In the 15 years I’ve been in these internet streets, I’ve built an ever growing network of support that extends across borderlines and oceans. I’ve done so by presenting my daily life, my children, my ups and my downs and everything else for years online. Initially I saw my time online as wasted, payless and worthy of absolutely nothing. I allowed family and friends to devalue it because I found no value in my link sharing, commenting, and postings. When I first started crowdsourcing, it was for emergency needs  and not as a source of regular income. A backpack and supplies for my doula trainings here…money to go towards our year long search for a reasonably priced home, there. I felt ashamed the entire time doing it. I felt unworthy of asking my support base to support me.


With time and a lot of inspiration and comradely interconnecting, monetizing every part of my online identity has created income revenues that more accurately reflect the worth of my time. The worth of lil ole me. When I write essays or articles, I get paid for that. When I consult small biz owners or shared resources, that’s me putting in work or providing the fruits of my own labor and self teaching. I get paid for that, as I damn well should.


As part of my journey to monetizing my time, I also use PayPal in social media forums across the board. When I have a conversation in a thread and drop an epic knowledge bomb, it’s almost always followed by my PayPal.Me link. Mostly for tips but also as a calling card of sorts for others to reevaluate how they use their platforms. For a long time I’ve stressed that “likes” should mean coin in someone’s bank account besides Zuckerberg &Co. That “hearts” on Instagram should equate to the tangible feeling of love and admiration (and what makes the warm fuzzies appear quicker than cash money??).

 

I went through every account, deciding how each one worked to further spread my “brand” or “personality” to my liking.  I created my long term and completely sustainable campaign on Patreon to give followers easier access to monthly services I’m providing the public in exchange for their monetary support. No longer do I feel that sense of shame when that coin hits my paypal purse. I’m instead motivated to be who they value: Myself in my many forms.

 

“When the big dogs beg for choice cuts in the form of sustainable donation it’s a business savvy marketing decision. When someone poor crowd sources to keep their internet service on? To keep their children in school or their compatible computer software and hardware paid for (so that they can keep doing that nitty gritty work online)…that’s begging for money without doing real work.”


Radical crowdsourcing has some negative stigma online as it is seen as cheap and low brow to “beg” for money on Facebook or Instagram. I shrug off those stigmas and it makes it easier every month when PBS, NPR and other platforms fundraise shamelessly with tactics that work to great success. What I’ve realized is that when the big dogs beg for choice cuts in the form of sustainable donation it’s a business savvy marketing decision. When someone poor crowd sources to keep their internet service on? To keep their children in school or their compatible computer software and hardware paid for (so that they can keep doing that nitty gritty work online)…that’s begging for money without doing real work.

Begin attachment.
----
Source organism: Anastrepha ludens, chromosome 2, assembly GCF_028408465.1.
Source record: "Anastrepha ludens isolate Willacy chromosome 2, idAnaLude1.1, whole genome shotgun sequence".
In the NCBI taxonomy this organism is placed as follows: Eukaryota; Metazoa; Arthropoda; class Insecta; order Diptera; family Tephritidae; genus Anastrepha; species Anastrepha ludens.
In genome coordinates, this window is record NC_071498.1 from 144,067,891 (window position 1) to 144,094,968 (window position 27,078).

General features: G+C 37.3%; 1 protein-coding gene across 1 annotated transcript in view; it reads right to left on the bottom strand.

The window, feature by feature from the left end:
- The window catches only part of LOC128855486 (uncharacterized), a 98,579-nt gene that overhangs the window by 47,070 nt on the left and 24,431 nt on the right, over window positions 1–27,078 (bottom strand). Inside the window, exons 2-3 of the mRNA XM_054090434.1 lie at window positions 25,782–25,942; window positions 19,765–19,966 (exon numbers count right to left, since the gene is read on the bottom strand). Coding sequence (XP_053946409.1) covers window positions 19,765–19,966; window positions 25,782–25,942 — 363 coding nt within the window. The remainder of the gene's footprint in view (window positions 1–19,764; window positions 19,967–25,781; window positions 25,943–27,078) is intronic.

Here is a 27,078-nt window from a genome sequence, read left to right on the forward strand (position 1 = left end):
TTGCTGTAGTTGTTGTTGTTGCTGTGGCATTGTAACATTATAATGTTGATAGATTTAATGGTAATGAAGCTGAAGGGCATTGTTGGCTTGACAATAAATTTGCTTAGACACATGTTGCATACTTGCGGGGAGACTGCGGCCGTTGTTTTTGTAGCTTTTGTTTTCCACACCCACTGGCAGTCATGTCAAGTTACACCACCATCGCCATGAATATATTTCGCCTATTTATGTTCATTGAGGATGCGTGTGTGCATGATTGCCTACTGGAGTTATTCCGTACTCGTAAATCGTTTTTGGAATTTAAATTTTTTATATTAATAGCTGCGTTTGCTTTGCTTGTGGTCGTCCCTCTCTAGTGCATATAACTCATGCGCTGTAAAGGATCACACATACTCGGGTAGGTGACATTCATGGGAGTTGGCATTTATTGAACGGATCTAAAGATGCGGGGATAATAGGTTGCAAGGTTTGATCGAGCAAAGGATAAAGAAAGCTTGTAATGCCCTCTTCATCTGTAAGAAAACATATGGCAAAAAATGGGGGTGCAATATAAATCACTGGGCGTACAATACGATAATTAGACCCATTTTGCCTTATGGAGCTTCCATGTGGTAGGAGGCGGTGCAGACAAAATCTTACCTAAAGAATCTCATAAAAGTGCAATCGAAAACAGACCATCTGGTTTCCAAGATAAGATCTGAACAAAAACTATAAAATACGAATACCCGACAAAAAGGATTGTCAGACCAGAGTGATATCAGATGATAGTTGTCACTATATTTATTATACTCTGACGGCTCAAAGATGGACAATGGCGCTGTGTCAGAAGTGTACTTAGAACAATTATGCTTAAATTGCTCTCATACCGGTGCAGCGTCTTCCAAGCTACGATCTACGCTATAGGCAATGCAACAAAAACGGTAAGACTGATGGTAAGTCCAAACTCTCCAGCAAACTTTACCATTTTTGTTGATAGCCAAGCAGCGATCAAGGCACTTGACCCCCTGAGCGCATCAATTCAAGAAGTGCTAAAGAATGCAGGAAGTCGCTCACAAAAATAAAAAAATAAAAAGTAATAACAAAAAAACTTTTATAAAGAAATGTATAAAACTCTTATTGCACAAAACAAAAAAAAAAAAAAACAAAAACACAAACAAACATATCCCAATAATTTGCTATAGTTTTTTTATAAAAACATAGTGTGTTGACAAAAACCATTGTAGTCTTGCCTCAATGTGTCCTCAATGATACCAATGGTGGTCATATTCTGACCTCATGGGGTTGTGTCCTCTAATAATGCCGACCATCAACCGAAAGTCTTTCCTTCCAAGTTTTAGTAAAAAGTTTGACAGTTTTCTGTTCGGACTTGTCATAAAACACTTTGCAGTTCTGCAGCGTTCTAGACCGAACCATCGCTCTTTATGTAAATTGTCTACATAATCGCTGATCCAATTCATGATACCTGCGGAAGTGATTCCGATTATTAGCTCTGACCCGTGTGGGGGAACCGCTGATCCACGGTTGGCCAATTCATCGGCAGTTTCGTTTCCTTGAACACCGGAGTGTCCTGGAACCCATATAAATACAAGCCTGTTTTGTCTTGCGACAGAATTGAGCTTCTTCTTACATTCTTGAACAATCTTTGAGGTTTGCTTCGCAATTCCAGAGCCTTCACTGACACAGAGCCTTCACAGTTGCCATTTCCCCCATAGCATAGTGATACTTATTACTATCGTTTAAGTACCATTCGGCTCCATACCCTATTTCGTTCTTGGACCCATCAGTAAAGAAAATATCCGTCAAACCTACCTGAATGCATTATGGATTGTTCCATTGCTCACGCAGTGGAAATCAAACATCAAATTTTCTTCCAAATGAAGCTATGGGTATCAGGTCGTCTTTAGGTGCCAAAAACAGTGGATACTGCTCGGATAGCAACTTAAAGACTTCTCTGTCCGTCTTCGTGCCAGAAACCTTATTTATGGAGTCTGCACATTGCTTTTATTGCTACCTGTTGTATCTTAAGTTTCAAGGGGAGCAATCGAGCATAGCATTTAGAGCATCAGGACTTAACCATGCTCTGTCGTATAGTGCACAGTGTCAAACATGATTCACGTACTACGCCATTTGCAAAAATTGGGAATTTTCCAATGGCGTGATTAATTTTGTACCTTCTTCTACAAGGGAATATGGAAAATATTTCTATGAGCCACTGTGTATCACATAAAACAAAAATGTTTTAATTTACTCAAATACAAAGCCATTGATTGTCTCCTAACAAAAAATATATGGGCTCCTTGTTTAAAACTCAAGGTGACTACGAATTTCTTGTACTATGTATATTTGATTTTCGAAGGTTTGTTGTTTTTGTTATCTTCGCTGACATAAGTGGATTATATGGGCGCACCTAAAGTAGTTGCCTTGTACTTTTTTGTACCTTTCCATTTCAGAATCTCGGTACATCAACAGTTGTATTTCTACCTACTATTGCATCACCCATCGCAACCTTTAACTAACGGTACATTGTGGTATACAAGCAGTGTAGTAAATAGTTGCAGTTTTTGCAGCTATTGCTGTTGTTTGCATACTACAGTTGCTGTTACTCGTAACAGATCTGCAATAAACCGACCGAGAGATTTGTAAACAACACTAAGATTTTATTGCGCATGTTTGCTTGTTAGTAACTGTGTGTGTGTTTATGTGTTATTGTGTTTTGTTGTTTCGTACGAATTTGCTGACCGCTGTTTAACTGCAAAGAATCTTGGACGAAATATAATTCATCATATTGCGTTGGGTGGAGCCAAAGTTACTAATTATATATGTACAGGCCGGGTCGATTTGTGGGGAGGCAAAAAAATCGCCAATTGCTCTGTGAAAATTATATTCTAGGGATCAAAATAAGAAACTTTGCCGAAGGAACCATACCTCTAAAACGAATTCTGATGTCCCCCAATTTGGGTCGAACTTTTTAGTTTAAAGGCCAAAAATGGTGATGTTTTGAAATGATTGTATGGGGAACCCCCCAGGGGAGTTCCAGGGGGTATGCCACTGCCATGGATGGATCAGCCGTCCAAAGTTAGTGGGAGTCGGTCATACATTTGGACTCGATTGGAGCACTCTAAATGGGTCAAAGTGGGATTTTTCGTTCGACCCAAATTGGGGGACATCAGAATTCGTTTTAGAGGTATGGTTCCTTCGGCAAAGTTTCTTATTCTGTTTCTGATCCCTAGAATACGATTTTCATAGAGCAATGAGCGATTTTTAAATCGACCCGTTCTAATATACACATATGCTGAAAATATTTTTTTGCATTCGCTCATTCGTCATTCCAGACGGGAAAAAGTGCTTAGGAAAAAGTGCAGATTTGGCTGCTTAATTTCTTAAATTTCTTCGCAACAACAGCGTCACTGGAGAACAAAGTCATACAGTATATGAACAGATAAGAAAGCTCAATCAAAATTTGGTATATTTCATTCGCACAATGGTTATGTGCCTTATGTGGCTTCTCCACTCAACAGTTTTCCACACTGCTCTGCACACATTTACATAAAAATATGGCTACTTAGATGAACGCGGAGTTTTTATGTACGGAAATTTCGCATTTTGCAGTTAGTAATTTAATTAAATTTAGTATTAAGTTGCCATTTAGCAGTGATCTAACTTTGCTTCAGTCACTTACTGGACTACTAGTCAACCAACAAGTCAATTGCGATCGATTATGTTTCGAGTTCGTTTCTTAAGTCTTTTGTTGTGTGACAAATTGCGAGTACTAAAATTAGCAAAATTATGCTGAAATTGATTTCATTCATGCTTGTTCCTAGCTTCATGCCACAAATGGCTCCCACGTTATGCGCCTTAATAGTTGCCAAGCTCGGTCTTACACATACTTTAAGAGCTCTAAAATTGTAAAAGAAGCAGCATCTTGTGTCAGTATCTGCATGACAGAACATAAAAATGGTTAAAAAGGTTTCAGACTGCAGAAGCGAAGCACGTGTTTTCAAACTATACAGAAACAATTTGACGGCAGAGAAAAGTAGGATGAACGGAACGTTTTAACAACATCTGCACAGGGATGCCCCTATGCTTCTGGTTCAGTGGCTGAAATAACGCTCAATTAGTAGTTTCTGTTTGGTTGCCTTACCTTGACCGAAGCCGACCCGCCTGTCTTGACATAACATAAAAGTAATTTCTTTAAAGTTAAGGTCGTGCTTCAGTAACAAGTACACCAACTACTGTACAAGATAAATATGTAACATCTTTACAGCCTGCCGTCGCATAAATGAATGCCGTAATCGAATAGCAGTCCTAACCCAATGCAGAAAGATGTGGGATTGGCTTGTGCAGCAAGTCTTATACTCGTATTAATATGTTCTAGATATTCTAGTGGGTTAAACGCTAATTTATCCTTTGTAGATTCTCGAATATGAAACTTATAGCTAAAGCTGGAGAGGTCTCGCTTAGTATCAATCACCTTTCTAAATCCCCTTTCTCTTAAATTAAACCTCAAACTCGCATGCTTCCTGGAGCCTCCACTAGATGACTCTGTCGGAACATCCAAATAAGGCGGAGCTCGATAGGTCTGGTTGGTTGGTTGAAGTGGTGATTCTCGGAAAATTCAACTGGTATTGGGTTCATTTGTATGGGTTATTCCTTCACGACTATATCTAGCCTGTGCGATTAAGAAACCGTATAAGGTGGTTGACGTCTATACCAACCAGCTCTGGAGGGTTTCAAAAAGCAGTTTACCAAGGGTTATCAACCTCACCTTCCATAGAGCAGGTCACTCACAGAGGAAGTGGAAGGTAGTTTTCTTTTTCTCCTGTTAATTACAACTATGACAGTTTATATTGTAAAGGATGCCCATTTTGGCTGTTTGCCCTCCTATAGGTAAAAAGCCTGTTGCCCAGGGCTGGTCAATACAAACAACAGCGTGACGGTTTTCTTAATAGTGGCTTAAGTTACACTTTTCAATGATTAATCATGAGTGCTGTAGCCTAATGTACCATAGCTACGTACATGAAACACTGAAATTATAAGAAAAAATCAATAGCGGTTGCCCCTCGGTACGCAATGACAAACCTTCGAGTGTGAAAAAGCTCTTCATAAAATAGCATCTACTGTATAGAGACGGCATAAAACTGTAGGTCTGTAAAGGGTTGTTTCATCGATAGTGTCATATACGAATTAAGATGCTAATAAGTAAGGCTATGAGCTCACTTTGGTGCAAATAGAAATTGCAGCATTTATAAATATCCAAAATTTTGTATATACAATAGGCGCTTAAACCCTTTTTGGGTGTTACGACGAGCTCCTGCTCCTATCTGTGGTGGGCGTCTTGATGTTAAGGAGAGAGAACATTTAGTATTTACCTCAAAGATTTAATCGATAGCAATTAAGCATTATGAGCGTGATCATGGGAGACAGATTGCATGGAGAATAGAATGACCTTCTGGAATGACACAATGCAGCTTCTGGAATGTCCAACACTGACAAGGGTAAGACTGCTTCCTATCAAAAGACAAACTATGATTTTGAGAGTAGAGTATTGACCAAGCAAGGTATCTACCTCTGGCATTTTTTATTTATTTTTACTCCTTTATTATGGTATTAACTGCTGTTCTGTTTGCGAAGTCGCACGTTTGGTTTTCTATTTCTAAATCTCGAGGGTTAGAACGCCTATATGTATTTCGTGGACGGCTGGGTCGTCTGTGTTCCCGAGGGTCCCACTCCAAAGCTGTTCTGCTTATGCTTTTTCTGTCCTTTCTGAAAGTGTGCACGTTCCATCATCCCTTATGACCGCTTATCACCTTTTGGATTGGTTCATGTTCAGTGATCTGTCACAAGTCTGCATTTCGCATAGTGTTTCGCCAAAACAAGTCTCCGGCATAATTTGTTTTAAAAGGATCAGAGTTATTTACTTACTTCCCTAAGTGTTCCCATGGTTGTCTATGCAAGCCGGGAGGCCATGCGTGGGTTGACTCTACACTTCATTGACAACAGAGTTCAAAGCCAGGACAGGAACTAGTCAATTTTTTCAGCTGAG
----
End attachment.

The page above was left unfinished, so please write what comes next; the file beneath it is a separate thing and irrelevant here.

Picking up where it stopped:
Explaining radial theory, systemic oppression and creating racial equity on the internet is fucking hard and is most definitely REAL WORK. That’s why so many people charge an arm and a leg for speaking engagements and seminars on anti racism and white supremacy. These events are classist and ignore the large number of people who will never attend such functions.  For so many, these online forums are the only access to intellectual debate they will have.

 

To gain some perspective, how many of your closest friends and family attend learning events that discuss the same topics discussed on a weekly basis on Facebook, Twitter etc? When people like Aeysha Bee goes live on FB to educate people on the complexities of sex work while black and femme, do you realize her audience of 100+ doesn’t have the means to pay her $25 or more for that emotionally and intellectually taxing discussion? So when she decides to put her PayPal or square cash or other payment information to be compensated for that labor, should she feel shame for doing so? If you said yes, you aren’t seeing value where you should.

 

“These conversationalists deserve to find value in the security they provide, theories and perspectives they explain to others and the space they rightfully deserve online”

I personally and professionally do not have the spoons to essay people into oblivion on all of the things or create informative video content as I’ve done in the past. What I do take responsibility for is the sharing and spreading of information and amplification other radical perspectives… which takes time and access and a certain level of trust within internet communities. Communities created by people who take on these challenges every single day. They have every right to monetize their involvement in these discussions because they are worthy of monetizing themselves, without the approval of established intellectual pillars. These conversationalists deserve to find value in the security they provide, theories and perspectives they explain to others and the space they rightfully deserve online.


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Adele Thomas is a Phoenix based writer, doula, mother and social media consultant. She is a regular contributor to Roaring Gold and her work can also be seen on Kinfolk Kollective, Racebaitr and other online publications. Her portfolio can be found at Adele The Writer. Follow her on Facebook, Twitter and Instagram